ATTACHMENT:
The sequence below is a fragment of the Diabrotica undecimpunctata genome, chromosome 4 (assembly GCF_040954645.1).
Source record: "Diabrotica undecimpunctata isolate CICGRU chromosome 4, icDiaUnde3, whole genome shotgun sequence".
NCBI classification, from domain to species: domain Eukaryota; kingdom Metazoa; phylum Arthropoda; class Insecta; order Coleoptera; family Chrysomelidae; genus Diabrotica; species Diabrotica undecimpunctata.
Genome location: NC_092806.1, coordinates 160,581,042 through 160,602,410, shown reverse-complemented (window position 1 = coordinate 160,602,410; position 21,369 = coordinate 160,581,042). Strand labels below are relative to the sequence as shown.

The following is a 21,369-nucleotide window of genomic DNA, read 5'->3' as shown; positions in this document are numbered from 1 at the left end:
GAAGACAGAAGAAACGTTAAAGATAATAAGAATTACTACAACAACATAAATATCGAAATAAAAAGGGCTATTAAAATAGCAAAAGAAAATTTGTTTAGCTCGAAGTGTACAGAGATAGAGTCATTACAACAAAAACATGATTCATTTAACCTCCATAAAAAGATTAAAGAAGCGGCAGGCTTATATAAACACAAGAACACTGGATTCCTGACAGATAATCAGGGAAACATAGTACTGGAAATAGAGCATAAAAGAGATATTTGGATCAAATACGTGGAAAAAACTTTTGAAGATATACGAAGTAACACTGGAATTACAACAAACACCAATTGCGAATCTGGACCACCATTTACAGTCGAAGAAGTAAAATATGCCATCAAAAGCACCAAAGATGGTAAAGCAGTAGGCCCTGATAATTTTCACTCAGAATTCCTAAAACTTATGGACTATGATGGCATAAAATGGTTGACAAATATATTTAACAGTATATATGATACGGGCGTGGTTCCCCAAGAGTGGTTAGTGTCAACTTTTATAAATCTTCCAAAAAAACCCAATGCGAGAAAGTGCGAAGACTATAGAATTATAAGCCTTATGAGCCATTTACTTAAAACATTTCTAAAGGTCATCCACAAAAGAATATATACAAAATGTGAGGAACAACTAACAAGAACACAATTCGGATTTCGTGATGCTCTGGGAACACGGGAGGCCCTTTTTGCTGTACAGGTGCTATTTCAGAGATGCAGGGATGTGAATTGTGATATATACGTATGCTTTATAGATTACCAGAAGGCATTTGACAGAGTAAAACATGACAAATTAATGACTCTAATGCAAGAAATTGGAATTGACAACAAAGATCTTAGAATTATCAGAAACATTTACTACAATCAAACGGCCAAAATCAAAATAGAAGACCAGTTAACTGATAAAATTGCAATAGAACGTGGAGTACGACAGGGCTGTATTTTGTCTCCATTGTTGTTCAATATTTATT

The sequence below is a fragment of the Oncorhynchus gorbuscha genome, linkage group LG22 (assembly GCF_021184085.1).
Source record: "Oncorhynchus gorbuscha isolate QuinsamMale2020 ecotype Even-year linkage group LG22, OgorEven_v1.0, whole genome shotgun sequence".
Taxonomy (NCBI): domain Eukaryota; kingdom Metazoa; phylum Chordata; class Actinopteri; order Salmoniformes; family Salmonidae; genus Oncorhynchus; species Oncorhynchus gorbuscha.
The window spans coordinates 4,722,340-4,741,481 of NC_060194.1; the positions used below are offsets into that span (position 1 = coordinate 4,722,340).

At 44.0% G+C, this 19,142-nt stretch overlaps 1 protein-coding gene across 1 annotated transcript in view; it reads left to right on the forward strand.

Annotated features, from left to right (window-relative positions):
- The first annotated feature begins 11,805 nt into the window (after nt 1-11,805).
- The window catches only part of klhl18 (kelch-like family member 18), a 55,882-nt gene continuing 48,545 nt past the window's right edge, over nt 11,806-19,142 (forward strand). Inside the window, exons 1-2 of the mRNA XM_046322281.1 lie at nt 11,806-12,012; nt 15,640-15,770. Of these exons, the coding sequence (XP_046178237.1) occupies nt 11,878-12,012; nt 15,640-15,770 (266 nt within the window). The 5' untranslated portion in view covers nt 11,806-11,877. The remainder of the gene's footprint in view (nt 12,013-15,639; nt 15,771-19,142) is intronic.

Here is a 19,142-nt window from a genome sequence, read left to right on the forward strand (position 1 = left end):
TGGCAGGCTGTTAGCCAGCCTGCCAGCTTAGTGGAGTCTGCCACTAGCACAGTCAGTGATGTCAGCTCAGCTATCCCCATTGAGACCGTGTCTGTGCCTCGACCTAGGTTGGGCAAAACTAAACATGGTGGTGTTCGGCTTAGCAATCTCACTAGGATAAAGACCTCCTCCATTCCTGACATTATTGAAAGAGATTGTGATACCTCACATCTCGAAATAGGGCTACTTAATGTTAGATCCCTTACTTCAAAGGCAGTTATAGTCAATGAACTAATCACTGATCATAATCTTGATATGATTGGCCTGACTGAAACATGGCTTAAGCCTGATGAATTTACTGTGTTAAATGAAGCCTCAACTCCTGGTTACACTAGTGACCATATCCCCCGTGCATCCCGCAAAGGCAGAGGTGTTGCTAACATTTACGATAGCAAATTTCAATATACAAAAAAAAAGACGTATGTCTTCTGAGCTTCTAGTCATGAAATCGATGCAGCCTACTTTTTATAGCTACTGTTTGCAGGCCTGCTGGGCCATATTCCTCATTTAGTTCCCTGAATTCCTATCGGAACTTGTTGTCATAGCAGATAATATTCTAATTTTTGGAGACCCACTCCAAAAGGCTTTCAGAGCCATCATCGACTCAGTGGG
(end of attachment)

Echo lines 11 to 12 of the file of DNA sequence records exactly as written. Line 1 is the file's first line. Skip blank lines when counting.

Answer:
At 44.0% G+C, this 19,142-nt stretch overlaps 1 protein-coding gene across 1 annotated transcript in view; it reads left to right on the forward strand.

Annotated features, from left to right (window-relative positions):